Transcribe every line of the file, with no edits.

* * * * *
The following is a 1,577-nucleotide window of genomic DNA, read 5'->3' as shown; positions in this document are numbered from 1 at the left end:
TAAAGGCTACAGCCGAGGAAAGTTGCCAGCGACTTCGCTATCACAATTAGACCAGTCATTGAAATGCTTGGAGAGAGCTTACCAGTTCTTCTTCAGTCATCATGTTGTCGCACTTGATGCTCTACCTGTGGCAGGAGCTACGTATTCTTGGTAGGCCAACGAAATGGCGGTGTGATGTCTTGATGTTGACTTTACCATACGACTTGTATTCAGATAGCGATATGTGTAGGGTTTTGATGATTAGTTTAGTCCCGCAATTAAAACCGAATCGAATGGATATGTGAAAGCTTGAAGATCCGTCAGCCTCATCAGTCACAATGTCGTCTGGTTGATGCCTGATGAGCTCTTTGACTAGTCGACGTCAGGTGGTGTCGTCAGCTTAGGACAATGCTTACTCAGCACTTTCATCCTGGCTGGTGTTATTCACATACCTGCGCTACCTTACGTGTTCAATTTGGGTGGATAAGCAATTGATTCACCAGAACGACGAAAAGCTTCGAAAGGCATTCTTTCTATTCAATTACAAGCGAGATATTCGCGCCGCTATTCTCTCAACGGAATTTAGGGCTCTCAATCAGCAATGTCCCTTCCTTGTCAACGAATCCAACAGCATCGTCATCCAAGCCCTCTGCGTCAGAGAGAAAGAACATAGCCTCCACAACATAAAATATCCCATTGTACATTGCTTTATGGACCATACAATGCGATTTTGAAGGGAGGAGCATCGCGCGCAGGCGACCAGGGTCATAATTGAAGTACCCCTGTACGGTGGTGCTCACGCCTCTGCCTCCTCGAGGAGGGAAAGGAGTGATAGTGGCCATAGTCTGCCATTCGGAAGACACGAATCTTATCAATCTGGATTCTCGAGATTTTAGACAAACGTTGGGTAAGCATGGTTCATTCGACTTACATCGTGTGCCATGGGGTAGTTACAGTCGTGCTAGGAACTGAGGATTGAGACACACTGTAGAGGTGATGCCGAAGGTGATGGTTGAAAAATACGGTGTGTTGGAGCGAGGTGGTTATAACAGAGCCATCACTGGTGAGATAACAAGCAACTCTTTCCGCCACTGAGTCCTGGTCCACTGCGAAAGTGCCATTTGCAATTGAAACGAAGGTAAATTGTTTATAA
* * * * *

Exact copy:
The following is a 1,577-nucleotide window of genomic DNA, read 5'->3' as shown; positions in this document are numbered from 1 at the left end:
TAAAGGCTACAGCCGAGGAAAGTTGCCAGCGACTTCGCTATCACAATTAGACCAGTCATTGAAATGCTTGGAGAGAGCTTACCAGTTCTTCTTCAGTCATCATGTTGTCGCACTTGATGCTCTACCTGTGGCAGGAGCTACGTATTCTTGGTAGGCCAACGAAATGGCGGTGTGATGTCTTGATGTTGACTTTACCATACGACTTGTATTCAGATAGCGATATGTGTAGGGTTTTGATGATTAGTTTAGTCCCGCAATTAAAACCGAATCGAATGGATATGTGAAAGCTTGAAGATCCGTCAGCCTCATCAGTCACAATGTCGTCTGGTTGATGCCTGATGAGCTCTTTGACTAGTCGACGTCAGGTGGTGTCGTCAGCTTAGGACAATGCTTACTCAGCACTTTCATCCTGGCTGGTGTTATTCACATACCTGCGCTACCTTACGTGTTCAATTTGGGTGGATAAGCAATTGATTCACCAGAACGACGAAAAGCTTCGAAAGGCATTCTTTCTATTCAATTACAAGCGAGATATTCGCGCCGCTATTCTCTCAACGGAATTTAGGGCTCTCAATCAGCAATGTCCCTTCCTTGTCAACGAATCCAACAGCATCGTCATCCAAGCCCTCTGCGTCAGAGAGAAAGAACATAGCCTCCACAACATAAAATATCCCATTGTACATTGCTTTATGGACCATACAATGCGATTTTGAAGGGAGGAGCATCGCGCGCAGGCGACCAGGGTCATAATTGAAGTACCCCTGTACGGTGGTGCTCACGCCTCTGCCTCCTCGAGGAGGGAAAGGAGTGATAGTGGCCATAGTCTGCCATTCGGAAGACACGAATCTTATCAATCTGGATTCTCGAGATTTTAGACAAACGTTGGGTAAGCATGGTTCATTCGACTTACATCGTGTGCCATGGGGTAGTTACAGTCGTGCTAGGAACTGAGGATTGAGACACACTGTAGAGGTGATGCCGAAGGTGATGGTTGAAAAATACGGTGTGTTGGAGCGAGGTGGTTATAACAGAGCCATCACTGGTGAGATAACAAGCAACTCTTTCCGCCACTGAGTCCTGGTCCACTGCGAAAGTGCCATTTGCAATTGAAACGAAGGTAAATTGTTTATAA